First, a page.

This simple lesson plan is for a youth ministry meeting focused on the problem of hiding yourself to seek popularity. Letting our true selves shine will allow us to be the people God created us to be and will lead us to true joy in Christ.
Fake You Out: A Lesson Plan on Popularity and Authenticity
Play a game which focuses on the characteristics of each person, such as Getting to Know You Bingo.
After the game, ask if they learned anything they didn’t know about each other. Have the students give specific examples.
We often don’t know each other as well as we think we do. This can be for a number of reasons, but one reason is that we can hide parts of ourselves to reduce the risk of rejection or unpopularity.
It is good to have friends, but our friends should like us for our true selves. God made each of us with unique gifts and talents. When we hide these, we are not being the person God intended us to be.
In Ephesians 2:10 we hear
For we are his handiwork, created in Christ Jesus for the good works that God has prepared in advance, that we should live in them.
We have each been created for a purpose, and when we hide our true selves in order to be popular, we can compromise our ability to fulfill that purpose.
Do one or more of the following:
- Give some testimony about a time you were not your true self and how that did not work out.
- Or give testimony about a time when you were your true self and that was best.
- Alternatively, you can read Mark 3:1-6. This is an example of Jesus being true to his mission, even though it was not popular with the powerful people of his time.
- Show a video or play a song. See this list for some suggestions.
When our focus is on being popular, we spend a lot of time and energy trying to fit in. We can engage in gossip or other behavior in an attempt to increase our social status at the expense of others. We waste time worrying about our image or our social media posts. We can even dress and act inappropriately in order to gain the acceptance of others.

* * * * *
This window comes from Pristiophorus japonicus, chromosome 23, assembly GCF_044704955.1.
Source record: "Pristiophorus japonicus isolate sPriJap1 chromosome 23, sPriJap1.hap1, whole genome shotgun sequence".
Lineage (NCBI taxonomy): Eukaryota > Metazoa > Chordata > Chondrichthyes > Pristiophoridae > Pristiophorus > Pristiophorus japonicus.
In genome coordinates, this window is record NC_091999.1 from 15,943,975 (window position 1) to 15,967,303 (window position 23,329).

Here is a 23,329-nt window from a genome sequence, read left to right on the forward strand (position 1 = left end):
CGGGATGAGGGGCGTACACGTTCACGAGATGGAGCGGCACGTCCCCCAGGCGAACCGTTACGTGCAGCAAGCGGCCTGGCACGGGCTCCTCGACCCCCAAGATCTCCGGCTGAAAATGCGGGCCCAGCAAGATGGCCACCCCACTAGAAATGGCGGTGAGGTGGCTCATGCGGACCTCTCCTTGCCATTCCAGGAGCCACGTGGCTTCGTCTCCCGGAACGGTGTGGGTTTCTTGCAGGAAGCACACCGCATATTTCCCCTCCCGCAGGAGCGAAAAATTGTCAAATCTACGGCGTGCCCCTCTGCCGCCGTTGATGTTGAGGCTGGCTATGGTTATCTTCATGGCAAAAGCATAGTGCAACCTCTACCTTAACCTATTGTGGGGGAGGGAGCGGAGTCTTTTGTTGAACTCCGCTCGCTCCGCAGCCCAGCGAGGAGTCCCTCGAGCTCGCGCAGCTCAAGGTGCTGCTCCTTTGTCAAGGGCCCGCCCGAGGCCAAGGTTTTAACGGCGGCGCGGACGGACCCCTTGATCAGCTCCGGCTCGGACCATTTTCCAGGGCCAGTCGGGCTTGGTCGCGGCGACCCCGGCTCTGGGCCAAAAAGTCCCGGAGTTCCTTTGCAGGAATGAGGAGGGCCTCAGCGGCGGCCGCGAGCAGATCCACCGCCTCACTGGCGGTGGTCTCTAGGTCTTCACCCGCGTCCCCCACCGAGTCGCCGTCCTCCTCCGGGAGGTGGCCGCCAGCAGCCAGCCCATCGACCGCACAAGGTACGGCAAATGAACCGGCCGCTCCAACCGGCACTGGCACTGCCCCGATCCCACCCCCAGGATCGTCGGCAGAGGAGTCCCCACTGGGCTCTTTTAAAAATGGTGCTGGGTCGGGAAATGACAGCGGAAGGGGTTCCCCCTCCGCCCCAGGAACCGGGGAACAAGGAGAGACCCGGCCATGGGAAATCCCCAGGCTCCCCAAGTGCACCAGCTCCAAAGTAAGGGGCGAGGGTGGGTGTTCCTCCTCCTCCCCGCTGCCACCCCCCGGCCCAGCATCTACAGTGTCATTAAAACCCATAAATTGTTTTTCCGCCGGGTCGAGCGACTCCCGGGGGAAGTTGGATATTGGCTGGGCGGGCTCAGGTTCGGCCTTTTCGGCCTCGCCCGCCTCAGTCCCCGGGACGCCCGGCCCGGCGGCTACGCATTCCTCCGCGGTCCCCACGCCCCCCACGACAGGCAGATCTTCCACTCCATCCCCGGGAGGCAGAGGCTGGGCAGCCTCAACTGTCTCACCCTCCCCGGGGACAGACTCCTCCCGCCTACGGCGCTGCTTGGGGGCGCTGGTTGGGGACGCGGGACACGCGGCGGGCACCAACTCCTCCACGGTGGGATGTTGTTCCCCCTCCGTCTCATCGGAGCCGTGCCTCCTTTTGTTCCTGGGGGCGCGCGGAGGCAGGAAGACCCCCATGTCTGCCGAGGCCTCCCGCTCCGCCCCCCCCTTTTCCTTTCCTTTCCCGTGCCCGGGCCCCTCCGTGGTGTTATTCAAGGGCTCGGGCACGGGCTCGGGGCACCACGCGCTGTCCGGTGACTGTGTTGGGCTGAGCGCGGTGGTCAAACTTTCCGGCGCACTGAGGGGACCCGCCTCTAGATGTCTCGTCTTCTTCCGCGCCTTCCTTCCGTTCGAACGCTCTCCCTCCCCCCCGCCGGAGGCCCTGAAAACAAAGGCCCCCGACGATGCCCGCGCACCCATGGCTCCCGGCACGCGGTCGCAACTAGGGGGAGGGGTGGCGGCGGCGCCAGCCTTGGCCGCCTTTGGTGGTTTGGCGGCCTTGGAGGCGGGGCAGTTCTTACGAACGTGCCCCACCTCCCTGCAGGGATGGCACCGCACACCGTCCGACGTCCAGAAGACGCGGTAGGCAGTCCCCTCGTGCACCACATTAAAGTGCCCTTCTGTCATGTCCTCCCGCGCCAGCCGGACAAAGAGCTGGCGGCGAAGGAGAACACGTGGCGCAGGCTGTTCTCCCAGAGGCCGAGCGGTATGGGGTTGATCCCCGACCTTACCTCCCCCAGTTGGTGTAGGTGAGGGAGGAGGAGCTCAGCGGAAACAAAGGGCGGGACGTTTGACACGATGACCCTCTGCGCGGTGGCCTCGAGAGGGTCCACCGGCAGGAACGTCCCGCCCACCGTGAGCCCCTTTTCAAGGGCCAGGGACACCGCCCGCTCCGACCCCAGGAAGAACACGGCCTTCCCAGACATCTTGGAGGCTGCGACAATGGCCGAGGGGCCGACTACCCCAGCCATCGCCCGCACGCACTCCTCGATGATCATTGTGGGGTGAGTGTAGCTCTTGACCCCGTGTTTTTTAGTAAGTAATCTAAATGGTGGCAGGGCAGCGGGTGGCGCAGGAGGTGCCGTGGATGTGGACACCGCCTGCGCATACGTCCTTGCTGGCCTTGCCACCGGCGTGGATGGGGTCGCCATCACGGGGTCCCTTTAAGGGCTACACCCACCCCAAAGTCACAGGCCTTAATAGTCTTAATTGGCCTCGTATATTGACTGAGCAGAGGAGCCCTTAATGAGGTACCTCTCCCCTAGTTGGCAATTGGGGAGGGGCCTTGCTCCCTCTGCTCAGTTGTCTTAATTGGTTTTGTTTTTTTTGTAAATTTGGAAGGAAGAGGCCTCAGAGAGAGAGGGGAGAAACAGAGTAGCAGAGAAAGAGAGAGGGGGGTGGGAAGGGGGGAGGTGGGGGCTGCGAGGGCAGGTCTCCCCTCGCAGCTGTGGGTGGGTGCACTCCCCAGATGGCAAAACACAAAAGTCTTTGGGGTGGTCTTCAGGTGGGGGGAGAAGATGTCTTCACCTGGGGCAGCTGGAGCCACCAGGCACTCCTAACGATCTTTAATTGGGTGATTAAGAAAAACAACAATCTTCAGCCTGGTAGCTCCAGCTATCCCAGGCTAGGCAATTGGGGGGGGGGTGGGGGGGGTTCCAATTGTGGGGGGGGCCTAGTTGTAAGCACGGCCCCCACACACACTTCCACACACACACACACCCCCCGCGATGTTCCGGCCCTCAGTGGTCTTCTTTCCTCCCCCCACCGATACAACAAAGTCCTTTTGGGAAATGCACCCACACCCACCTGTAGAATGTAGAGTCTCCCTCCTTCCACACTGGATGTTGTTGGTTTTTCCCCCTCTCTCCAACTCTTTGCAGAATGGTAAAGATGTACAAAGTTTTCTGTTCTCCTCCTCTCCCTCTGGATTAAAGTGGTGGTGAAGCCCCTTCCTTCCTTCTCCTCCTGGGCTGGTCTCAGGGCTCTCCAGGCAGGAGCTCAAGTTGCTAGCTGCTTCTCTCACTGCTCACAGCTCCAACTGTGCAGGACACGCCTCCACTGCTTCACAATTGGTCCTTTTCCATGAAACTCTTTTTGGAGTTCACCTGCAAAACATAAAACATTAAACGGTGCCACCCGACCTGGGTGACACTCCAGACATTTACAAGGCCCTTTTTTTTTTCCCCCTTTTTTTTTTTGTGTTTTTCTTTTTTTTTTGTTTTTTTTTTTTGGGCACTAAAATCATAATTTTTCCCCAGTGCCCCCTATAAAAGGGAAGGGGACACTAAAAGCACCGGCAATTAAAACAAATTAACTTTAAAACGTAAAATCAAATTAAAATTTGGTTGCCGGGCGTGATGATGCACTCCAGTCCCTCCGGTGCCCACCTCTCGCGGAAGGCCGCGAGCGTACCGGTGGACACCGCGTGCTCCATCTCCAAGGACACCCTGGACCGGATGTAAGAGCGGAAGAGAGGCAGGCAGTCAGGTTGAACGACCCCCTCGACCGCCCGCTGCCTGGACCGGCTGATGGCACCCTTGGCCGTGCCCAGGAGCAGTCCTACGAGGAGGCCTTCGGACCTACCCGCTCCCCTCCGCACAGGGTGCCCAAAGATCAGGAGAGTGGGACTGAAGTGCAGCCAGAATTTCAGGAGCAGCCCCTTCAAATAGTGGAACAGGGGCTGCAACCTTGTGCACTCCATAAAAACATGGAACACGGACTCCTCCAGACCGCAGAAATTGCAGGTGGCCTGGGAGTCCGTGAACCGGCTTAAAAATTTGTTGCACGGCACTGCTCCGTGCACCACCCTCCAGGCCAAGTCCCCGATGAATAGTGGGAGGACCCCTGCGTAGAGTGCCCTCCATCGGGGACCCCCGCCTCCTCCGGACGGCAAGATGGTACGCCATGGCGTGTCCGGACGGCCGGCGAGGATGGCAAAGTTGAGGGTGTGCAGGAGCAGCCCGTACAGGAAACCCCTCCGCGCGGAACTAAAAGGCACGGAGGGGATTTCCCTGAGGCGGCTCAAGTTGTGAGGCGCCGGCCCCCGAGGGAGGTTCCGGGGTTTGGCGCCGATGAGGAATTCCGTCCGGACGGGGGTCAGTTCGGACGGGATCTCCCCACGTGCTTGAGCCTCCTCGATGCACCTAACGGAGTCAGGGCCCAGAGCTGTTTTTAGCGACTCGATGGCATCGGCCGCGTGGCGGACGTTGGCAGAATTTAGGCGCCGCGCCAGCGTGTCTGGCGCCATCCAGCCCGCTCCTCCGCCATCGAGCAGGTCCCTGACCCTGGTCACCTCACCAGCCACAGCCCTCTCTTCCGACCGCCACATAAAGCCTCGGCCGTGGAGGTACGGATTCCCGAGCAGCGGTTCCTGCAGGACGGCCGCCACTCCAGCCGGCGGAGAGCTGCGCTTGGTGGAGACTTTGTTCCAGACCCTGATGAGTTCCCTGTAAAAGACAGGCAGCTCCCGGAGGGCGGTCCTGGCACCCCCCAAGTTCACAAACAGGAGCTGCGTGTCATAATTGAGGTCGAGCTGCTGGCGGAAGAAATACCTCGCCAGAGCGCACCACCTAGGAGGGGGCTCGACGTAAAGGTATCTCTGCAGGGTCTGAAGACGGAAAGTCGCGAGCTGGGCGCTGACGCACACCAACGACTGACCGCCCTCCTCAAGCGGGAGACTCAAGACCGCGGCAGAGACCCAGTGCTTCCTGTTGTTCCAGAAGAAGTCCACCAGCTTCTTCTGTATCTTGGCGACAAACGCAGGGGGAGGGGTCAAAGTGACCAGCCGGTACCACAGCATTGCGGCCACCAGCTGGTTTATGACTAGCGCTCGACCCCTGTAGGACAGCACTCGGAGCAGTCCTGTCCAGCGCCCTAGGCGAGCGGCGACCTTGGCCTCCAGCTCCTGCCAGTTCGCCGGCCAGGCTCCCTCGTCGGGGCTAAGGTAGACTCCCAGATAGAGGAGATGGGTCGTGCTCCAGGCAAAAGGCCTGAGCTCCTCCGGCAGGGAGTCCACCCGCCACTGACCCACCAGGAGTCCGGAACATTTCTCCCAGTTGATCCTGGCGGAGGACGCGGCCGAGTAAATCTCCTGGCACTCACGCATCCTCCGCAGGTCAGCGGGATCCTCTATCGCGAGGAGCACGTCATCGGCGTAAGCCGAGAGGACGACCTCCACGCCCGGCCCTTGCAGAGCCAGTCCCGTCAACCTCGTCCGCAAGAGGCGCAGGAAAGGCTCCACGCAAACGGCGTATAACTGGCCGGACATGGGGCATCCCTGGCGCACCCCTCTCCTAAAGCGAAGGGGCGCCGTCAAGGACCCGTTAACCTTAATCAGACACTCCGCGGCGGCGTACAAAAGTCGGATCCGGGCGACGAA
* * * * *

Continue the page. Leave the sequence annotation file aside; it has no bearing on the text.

When we do these things, we are not our authentic selves. And we lose sight of the fact that God loves us exactly as we are. After all, He created us. If we focus more on becoming closer to God and learning what He wants us to do, then we can be the daughters and sons he created us to be.
So in Romans 12:2 we hear
Do not conform yourselves to this age but be transformed by the renewal of your mind, that you may discern what is the will of God, what is good and pleasing and perfect.
So rather than conforming to what we think will make us popular, we are called to be our true selves as God made us. Only then can we be transformed through our relationship with Christ and find the joy intended for us.
Break into small groups and discuss. Here are some questions to get you started:
- How important is popularity in your peer group?
- What are some of the dangers of seeking popularity?
- What is the difference between popularity and friendship?
- Are there parts of your true self you are afraid to let others see?
- Which will last longer: a relationship based on popularity or one based on authenticity?
- Do you have any examples of when seeking popularity caused a conflict with your desire to follow Christ?
- What can you do to form relationships based on authenticity rather than popularity?
If time permits, make affirmation bracelets.
Pray About It
Gather together and pray the Prayer to Be My True Self or another appropriate prayer. Let each youth offer his or her own intentions, focusing on friendship and those who are trying too hard to be popular.
Send the teens out with a reminder to watch for opportunities to be their authentic selves instead of seeking popularity with a fake version of themselves. Give them a reminder they can keep. Here are some suggestions:
- The affirmation bracelets can serve this purpose if you made them.
- A printed copy of the Prayer to Be My True Self
- A small piece of mosaic stone. Each stone is different and beautiful in it’s own way. And when the different pieces are put together they make something beautiful.
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